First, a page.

Wednesday, May 17, 2006

Code Generation

A post on code generation in this case via MyGeneration and some of the clever things can be done with it :)
HanselMinutes
I listen to several podcasts. For a complete list see my sidebar. One of these is HanselMinutes
A weekly audio talk show with noted web developer and technologist Scott Hanselman and hosted by Carl Franklin

In reality what this means is that Scott has spend a great deal of time dealing with technology of varying kinds and brings us this weekly show with Carl Franklin (of DotNetRocks fame.) and shares with us his knowledge regarding tools utilities tips and tricks relating to .. well .. almost anything.

Scott recently did a podcast (ok so it was a month or more ago) on Code Generation in which he mentioned several code generation options and rated their capabilities and effectiveness.

My Generation
As Scott himself points out during the course of his show, there are far more Code-Generation products available then he could possibly have covered during his show.

One that was missed by Scott, but found by my good friend Marc Croom, was MyGeneration a freeware application/framework build around the dotnet framework.

MyGeneration claims to be capable of everything that CodeSmith is and has the added bonus that it's free (although not open-source).

Naturally (given a free framework some spare time to play with) we have begun to delve into the realms of Code-Generation and have been trying to decide just how we can take advantage of it.

The idea seems to be that you code up a script/template (in VB.Net/C#/VBA or JavaScript(I think)) and then this script is made to run, generating the code you requested.

MyGeneration comes complete with a framework for reflecting over an existing database structure. So you can create a class per Table/View/StoredProc which can contain constants derived from the Table names, Field names, parameter names and code derived from a combination of these and code pre-build into the template. (Of course these are ideas not limits)

Inside a couple of hours we (Marc and myself) have managed to create a few simple templates which we were then able to use to completely regenerate the existing DAL (Data Access Layer) of one of our company's main applications.

The application in question has, at last count, 122 tables, and 45 views.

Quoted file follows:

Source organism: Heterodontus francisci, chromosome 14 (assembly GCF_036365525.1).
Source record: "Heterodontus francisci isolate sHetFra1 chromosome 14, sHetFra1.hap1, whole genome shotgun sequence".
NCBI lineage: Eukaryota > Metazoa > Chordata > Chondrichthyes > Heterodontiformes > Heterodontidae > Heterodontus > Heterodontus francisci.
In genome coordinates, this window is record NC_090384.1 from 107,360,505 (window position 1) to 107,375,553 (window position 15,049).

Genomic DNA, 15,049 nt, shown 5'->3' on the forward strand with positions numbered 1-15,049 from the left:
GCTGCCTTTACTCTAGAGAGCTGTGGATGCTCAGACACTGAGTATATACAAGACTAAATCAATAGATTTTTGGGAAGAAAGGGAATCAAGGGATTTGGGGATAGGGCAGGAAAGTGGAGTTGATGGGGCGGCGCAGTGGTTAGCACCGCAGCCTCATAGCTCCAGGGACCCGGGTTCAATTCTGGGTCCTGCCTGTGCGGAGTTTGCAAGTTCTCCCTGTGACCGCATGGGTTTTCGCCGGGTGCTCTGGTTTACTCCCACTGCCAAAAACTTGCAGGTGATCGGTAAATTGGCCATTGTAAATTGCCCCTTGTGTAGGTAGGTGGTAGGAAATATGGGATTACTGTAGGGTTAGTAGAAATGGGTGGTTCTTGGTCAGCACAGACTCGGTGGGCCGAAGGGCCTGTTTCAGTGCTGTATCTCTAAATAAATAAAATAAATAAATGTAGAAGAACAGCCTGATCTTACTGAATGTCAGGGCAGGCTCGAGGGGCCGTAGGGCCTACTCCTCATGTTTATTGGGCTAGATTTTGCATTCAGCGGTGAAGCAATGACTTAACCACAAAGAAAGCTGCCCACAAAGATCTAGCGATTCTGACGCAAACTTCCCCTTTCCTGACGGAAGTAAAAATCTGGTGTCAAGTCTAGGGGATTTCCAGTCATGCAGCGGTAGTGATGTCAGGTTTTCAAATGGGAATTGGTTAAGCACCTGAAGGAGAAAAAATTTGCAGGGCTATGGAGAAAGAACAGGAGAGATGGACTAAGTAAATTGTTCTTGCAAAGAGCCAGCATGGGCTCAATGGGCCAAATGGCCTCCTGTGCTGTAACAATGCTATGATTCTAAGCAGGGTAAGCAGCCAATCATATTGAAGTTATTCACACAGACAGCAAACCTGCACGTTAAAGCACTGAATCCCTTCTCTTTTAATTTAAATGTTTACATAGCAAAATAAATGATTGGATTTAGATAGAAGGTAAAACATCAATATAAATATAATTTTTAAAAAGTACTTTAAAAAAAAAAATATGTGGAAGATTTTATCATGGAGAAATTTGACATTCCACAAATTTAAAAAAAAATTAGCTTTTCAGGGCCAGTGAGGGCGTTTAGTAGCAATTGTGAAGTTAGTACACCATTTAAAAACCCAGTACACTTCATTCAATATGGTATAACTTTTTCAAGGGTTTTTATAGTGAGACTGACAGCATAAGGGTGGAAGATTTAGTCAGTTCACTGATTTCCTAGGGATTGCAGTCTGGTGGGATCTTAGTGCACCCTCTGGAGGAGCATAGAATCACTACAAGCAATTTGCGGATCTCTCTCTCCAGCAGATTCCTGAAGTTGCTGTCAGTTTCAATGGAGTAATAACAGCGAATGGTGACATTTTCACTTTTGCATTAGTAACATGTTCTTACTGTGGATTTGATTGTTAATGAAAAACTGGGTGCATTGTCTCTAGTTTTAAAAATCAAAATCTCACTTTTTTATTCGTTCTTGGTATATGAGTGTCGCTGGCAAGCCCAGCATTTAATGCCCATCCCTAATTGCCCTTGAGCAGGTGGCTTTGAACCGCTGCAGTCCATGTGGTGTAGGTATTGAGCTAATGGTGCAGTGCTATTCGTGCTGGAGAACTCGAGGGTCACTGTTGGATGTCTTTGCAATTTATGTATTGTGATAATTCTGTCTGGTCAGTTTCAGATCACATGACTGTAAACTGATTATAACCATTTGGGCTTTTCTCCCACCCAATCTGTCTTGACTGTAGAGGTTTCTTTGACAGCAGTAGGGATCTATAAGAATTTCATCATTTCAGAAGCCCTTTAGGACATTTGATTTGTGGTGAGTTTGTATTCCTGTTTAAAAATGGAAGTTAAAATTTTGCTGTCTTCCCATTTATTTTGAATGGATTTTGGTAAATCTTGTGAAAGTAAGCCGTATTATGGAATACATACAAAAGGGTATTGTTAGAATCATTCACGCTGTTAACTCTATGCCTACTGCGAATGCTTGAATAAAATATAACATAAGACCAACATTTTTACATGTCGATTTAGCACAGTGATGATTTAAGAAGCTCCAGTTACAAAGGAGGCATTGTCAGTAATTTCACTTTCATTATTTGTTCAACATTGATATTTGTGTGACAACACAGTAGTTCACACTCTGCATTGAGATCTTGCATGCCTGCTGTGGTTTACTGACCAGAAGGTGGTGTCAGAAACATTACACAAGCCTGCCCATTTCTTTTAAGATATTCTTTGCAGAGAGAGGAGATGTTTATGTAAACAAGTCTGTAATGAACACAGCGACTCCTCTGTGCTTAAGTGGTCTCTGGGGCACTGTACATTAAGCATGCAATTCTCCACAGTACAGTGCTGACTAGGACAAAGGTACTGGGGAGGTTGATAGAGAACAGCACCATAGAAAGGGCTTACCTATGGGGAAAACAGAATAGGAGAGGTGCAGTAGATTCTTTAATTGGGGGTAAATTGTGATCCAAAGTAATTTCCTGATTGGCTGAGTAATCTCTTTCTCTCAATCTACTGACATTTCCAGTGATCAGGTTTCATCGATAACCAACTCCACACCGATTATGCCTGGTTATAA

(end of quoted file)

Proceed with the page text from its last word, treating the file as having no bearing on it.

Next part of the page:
Classes for all 167 of these database objects including Select/Insert/Update/Delete methods (obviously where appropriate), relevant fieldname constants and several lazily loaded properties were generated following this in less than 30 seconds

And that was just from the meta data gathered from the database itself.

I can insert this generation of code into my build procedure to ensure that I get compile errors if I change the database to the point where old code cannot work against it.

For example
If I delete a field the code generation will regenerate without that field constant and any code that references it will fail to compile.

In the old days, (lol I'm not that old :)) we would have "hand coded" constants to represent the fields of a database. These constants would have been compiled into the code and would not have manifested problems until runtime.
So here we fail as early as possible moving as many errors as we can from runtime to compile-time.

Hey here's an interesting idea. Hows about we generate assertions for the existence of each and every field and table in our entire data structure which we can run upon application startup in order to determine for certain that we are running against the correct version of the database.

The Next Step
In the current situation, "The Database" is the domain language. In other words the database contains all the information used to perform the generation of code. This is great for simple needs, like mine are currently, but what if later I need to express exceptional circumstances to my templates?

I plan on taking a leaf out of Scott's book and trying the following.

I'm going to try to use MyGeneration to generate, not code, but an XML representation of the schema of my database.

I'm then going to see if I can't knock up an assembly or 2 to help MyGeneration reflect in a strongly typed fashion over the generated XML and see if it's can't be made to generate the SQL Schema from the XML

Initially this might seem like a strange idea, but there is method to my madness.

You see in doing this, I will have shifted my Domain Language from the Database to the XML.

The reason for this, is that XML is capable of having meta-bits added to express things that the database cannot. So I can markup my database XML definition with business information which should enable my code generation to make sensible decisions.